Letters for October 12, 2017
Thoughts on Vegas
Re “A shameful legacy” (Second & Flume, by Melissa Daugherty, Oct. 5):
As a society, America now faces its greatest challenge since the Vietnam era. We have experienced a collective loss of life of epic magnitude, all within a matter of minutes. As it was during the war in Vietnam, we will carry the images of human combat with us for much of our lives.
During that war, new but delayed images came to us day after day for too many years. After Las Vegas, it will be the images of instant replay. No matter the timing, death is death. Vietnam was senseless, Las Vegas was senseless.
To this day, some of us are still seeking answers to understand that long-ago Southeast Asian conflict. Decades from now, others will still seek answers to understand Las Vegas. For all of us, now is the time to come together. Now is a time to try to heal.
Look around you—people are hurting. Please reach out and listen and talk. As a culture, we have now had our greatest wake-up call. To move forward, we can only turn to reason and turn away from the unreasonable.
‘Master of deflecting’
Re “Act now on guns,” Editorial, Oct. 5):
The Republican Congress has become the master of deflecting common-sense dialogue in order to stay on message for those who pay them to be their spokespeople. When Trump administration EPA chief Scott Pruitt was asked to comment on how climate change was affecting the intensity of the hurricanes that had hit Texas and Florida, he stated that now would be an insensitive time for dialogue when so many were suffering.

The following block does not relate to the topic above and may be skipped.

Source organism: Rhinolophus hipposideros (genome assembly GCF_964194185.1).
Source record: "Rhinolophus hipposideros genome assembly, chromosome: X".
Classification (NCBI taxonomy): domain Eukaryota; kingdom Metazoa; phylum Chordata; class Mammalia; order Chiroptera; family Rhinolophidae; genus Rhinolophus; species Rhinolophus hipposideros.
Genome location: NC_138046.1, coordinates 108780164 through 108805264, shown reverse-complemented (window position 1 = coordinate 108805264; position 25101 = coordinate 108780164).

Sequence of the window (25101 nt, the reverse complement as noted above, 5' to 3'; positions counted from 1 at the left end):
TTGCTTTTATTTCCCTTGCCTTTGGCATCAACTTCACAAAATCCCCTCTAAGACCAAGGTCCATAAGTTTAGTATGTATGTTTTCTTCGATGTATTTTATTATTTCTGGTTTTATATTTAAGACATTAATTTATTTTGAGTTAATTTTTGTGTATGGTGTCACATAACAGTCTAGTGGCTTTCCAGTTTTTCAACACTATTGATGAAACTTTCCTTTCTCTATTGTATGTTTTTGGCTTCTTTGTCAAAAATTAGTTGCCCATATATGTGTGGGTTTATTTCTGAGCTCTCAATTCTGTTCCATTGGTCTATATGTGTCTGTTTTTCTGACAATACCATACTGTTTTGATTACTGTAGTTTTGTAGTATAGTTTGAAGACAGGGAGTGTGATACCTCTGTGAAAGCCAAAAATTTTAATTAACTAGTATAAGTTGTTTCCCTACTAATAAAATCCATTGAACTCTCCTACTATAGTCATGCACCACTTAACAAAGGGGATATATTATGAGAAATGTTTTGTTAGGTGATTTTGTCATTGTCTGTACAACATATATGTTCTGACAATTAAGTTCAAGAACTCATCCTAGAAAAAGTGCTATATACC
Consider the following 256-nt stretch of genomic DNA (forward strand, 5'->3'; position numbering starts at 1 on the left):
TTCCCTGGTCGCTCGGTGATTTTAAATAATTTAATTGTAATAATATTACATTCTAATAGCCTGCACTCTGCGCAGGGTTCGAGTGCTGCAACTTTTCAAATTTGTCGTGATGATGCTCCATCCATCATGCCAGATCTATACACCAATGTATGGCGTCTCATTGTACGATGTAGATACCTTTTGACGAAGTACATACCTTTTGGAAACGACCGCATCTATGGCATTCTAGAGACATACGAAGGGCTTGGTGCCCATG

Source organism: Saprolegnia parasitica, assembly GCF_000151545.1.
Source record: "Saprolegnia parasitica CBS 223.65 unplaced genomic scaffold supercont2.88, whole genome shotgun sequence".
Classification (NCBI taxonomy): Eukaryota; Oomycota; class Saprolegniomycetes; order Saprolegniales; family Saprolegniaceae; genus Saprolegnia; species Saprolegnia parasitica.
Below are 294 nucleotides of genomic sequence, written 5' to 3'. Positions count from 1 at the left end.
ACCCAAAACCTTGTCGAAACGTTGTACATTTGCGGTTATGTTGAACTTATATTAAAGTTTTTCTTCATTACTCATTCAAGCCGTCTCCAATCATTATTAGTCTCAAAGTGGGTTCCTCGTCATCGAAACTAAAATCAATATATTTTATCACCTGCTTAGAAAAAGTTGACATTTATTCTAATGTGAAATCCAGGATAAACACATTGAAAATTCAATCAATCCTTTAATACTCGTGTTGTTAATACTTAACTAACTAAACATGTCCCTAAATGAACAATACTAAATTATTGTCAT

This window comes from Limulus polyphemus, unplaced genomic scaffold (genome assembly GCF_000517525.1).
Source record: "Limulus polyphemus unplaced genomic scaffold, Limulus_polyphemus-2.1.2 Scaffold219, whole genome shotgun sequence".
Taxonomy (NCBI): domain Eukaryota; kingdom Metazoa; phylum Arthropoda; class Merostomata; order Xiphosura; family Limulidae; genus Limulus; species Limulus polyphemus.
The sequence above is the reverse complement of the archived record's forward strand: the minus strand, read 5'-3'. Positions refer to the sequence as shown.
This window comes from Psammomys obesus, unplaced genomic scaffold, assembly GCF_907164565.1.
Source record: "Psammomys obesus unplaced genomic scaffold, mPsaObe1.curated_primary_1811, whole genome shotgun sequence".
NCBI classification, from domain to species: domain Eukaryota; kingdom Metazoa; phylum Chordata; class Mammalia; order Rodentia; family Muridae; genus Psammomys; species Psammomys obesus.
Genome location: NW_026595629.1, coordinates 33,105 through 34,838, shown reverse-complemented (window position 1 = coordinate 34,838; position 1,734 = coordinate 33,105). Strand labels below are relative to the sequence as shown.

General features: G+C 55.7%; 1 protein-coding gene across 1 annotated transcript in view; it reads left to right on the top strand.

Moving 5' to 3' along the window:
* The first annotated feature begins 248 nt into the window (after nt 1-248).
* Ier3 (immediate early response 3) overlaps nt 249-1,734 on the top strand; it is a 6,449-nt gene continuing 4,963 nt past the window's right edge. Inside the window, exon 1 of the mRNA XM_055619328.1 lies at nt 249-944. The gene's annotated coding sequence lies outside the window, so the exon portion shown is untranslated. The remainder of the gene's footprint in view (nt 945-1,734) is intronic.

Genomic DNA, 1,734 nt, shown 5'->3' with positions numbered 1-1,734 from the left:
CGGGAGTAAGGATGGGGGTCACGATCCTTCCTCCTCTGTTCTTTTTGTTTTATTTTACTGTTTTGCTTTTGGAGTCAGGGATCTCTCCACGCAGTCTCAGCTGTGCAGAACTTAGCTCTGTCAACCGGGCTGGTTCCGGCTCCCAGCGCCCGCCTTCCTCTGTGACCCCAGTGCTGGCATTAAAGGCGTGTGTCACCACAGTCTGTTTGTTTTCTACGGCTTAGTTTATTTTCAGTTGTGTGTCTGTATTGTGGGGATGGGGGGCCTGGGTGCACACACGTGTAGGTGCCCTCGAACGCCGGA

When insane gun laws allowed a law-abiding citizen to accumulate a massive arsenal of firepower and 59 people died, Republican congressional leaders reiterated that now is the time for prayer, not the time to politicize the tragic event, which is what Republican Senate Majority Leader Mitch McConnell immediately did.
Imagine going into your doctor’s office to discuss the results of the tests you recently undertook. The doctor tells you the tests show you have cancer, and when you ask, “What do we need to do?” the doctor replies that now is not the time to discuss it, now is the time to pray. I assume at that point you would change doctors. Isn’t it time we changed the politicians who are negligent in promoting the safety of American citizens?
Roger S. Beadle
POTUS and Puerto Rico
Re “Not a ‘real catastrophe’?” (Editorial, Oct. 5):